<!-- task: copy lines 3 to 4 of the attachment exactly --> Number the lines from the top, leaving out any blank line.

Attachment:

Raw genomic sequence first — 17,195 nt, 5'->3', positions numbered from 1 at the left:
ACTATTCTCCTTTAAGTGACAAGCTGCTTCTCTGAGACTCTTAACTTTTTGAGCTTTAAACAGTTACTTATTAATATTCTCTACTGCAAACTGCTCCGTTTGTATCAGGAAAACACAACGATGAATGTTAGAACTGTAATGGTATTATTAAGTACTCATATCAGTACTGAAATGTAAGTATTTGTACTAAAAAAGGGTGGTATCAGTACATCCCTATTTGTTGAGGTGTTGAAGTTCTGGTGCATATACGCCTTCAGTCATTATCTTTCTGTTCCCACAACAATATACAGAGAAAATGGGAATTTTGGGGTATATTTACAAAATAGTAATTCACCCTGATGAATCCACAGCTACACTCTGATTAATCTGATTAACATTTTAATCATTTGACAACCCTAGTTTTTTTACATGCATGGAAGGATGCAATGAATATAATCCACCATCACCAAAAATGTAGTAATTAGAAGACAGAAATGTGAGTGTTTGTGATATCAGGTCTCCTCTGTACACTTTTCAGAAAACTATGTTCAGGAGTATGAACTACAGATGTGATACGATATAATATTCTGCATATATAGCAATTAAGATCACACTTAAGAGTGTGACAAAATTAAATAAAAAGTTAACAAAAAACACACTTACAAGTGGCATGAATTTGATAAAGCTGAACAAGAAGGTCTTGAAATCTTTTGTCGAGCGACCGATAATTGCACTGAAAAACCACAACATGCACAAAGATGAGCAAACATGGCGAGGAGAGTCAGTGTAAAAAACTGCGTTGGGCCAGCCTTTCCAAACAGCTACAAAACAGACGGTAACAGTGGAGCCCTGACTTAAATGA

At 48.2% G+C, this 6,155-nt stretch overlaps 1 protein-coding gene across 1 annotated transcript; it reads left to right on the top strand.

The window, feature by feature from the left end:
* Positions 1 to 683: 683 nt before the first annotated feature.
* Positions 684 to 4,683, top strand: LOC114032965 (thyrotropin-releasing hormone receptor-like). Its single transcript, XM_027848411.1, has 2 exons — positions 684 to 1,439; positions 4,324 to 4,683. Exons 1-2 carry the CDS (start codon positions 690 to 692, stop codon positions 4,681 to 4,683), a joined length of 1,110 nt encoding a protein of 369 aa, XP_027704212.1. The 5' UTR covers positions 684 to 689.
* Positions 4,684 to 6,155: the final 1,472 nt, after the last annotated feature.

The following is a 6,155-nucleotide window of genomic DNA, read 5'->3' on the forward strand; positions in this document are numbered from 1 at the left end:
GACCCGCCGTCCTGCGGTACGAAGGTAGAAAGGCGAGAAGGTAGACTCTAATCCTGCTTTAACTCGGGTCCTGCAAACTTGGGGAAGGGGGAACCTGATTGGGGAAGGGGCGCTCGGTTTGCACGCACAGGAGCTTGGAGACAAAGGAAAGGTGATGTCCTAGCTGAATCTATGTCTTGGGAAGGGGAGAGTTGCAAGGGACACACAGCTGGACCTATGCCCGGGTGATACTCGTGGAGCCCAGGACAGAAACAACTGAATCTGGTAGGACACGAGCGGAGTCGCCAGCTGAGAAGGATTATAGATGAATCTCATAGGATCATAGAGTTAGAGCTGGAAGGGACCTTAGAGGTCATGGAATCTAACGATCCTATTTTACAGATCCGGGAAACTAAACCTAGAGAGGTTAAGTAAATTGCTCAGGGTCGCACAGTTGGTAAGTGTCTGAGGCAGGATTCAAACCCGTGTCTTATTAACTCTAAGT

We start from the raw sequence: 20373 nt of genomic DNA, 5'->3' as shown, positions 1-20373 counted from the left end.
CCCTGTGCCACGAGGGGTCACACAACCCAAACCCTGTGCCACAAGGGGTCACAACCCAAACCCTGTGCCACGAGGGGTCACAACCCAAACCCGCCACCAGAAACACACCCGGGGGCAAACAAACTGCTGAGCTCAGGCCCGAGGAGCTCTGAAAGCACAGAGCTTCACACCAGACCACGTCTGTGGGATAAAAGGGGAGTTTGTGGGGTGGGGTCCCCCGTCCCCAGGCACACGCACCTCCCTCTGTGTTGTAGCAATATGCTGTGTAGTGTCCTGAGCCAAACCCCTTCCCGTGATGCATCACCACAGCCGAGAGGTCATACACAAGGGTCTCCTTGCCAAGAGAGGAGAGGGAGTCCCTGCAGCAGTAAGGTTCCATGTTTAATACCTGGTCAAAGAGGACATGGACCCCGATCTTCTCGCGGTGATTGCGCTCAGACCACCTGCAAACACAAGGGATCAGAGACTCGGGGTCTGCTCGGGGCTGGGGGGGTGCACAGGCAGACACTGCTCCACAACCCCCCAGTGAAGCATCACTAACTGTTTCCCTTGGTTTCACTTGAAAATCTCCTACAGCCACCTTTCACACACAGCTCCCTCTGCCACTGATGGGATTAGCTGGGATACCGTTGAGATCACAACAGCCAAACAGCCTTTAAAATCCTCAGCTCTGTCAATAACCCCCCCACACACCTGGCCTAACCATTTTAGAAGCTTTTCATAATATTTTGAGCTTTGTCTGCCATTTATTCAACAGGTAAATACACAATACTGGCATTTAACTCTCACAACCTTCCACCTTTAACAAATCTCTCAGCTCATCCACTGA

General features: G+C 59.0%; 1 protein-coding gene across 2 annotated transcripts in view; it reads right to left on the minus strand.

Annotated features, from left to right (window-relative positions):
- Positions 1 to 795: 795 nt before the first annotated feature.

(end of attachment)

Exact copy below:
At 48.2% G+C, this 6,155-nt stretch overlaps 1 protein-coding gene across 1 annotated transcript; it reads left to right on the top strand.

The window, feature by feature from the left end: